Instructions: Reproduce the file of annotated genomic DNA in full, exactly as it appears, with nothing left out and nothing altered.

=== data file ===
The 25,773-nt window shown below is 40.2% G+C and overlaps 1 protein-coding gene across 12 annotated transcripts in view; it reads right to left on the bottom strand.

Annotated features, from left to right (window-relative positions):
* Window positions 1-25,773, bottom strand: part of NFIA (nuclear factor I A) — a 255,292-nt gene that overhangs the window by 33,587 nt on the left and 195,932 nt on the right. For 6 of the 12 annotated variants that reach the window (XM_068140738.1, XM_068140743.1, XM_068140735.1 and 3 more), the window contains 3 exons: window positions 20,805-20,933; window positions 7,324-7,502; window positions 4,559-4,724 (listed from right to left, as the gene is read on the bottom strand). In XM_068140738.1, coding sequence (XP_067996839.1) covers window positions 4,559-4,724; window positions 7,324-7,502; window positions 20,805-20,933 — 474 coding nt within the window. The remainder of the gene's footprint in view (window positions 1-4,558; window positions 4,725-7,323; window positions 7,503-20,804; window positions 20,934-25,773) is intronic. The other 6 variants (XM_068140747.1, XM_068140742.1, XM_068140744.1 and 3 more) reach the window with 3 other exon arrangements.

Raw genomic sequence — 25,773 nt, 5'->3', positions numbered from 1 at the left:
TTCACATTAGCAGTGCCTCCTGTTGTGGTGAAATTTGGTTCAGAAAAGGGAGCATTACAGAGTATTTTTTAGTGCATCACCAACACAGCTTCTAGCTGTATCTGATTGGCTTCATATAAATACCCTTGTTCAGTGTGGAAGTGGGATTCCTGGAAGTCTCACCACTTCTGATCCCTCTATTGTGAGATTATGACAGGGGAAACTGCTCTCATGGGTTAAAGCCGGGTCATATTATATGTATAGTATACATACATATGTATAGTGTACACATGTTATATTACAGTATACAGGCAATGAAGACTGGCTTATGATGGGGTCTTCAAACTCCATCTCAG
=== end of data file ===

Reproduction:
The 25,773-nt window shown below is 40.2% G+C and overlaps 1 protein-coding gene across 12 annotated transcripts in view; it reads right to left on the bottom strand.

Annotated features, from left to right (window-relative positions):
* Window positions 1-25,773, bottom strand: part of NFIA (nuclear factor I A) — a 255,292-nt gene that overhangs the window by 33,587 nt on the left and 195,932 nt on the right. For 6 of the 12 annotated variants that reach the window (XM_068140738.1, XM_068140743.1, XM_068140735.1 and 3 more), the window contains 3 exons: window positions 20,805-20,933; window positions 7,324-7,502; window positions 4,559-4,724 (listed from right to left, as the gene is read on the bottom strand). In XM_068140738.1, coding sequence (XP_067996839.1) covers window positions 4,559-4,724; window positions 7,324-7,502; window positions 20,805-20,933 — 474 coding nt within the window. The remainder of the gene's footprint in view (window positions 1-4,558; window positions 4,725-7,323; window positions 7,503-20,804; window positions 20,934-25,773) is intronic. The other 6 variants (XM_068140747.1, XM_068140742.1, XM_068140744.1 and 3 more) reach the window with 3 other exon arrangements.

Raw genomic sequence — 25,773 nt, 5'->3', positions numbered from 1 at the left:
TTCACATTAGCAGTGCCTCCTGTTGTGGTGAAATTTGGTTCAGAAAAGGGAGCATTACAGAGTATTTTTTAGTGCATCACCAACACAGCTTCTAGCTGTATCTGATTGGCTTCATATAAATACCCTTGTTCAGTGTGGAAGTGGGATTCCTGGAAGTCTCACCACTTCTGATCCCTCTATTGTGAGATTATGACAGGGGAAACTGCTCTCATGGGTTAAAGCCGGGTCATATTATATGTATAGTATACATACATATGTATAGTGTACACATGTTATATTACAGTATACAGGCAATGAAGACTGGCTTATGATGGGGTCTTCAAACTCCATCTCAG